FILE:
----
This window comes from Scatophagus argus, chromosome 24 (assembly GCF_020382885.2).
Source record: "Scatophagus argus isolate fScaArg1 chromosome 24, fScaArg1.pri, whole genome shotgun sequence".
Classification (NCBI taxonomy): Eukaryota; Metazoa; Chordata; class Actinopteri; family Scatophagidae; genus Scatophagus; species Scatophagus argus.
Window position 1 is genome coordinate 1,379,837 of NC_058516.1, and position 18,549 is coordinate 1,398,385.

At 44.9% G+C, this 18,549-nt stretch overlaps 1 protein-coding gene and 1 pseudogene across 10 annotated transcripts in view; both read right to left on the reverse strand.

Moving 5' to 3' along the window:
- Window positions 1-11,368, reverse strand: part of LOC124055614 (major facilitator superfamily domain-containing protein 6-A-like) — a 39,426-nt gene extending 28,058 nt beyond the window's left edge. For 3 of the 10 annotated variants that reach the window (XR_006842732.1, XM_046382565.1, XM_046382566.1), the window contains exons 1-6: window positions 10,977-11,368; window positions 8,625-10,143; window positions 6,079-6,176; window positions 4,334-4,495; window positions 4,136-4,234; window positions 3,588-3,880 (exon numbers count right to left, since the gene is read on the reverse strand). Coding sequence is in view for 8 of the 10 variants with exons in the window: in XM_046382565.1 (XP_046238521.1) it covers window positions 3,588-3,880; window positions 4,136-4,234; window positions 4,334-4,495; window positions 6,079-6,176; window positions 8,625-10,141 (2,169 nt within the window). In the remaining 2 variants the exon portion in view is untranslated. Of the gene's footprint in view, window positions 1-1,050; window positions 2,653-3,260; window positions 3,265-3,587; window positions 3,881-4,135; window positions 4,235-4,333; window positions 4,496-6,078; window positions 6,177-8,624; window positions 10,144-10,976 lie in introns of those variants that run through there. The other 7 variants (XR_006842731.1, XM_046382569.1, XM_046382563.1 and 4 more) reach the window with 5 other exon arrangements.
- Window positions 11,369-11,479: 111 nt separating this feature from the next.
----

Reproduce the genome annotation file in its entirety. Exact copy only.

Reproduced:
This window comes from Scatophagus argus, chromosome 24 (assembly GCF_020382885.2).
Source record: "Scatophagus argus isolate fScaArg1 chromosome 24, fScaArg1.pri, whole genome shotgun sequence".
Classification (NCBI taxonomy): Eukaryota; Metazoa; Chordata; class Actinopteri; family Scatophagidae; genus Scatophagus; species Scatophagus argus.
Window position 1 is genome coordinate 1,379,837 of NC_058516.1, and position 18,549 is coordinate 1,398,385.

At 44.9% G+C, this 18,549-nt stretch overlaps 1 protein-coding gene and 1 pseudogene across 10 annotated transcripts in view; both read right to left on the reverse strand.

Moving 5' to 3' along the window:
- Window positions 1-11,368, reverse strand: part of LOC124055614 (major facilitator superfamily domain-containing protein 6-A-like) — a 39,426-nt gene extending 28,058 nt beyond the window's left edge. For 3 of the 10 annotated variants that reach the window (XR_006842732.1, XM_046382565.1, XM_046382566.1), the window contains exons 1-6: window positions 10,977-11,368; window positions 8,625-10,143; window positions 6,079-6,176; window positions 4,334-4,495; window positions 4,136-4,234; window positions 3,588-3,880 (exon numbers count right to left, since the gene is read on the reverse strand). Coding sequence is in view for 8 of the 10 variants with exons in the window: in XM_046382565.1 (XP_046238521.1) it covers window positions 3,588-3,880; window positions 4,136-4,234; window positions 4,334-4,495; window positions 6,079-6,176; window positions 8,625-10,141 (2,169 nt within the window). In the remaining 2 variants the exon portion in view is untranslated. Of the gene's footprint in view, window positions 1-1,050; window positions 2,653-3,260; window positions 3,265-3,587; window positions 3,881-4,135; window positions 4,235-4,333; window positions 4,496-6,078; window positions 6,177-8,624; window positions 10,144-10,976 lie in introns of those variants that run through there. The other 7 variants (XR_006842731.1, XM_046382569.1, XM_046382563.1 and 4 more) reach the window with 5 other exon arrangements.
- Window positions 11,369-11,479: 111 nt separating this feature from the next.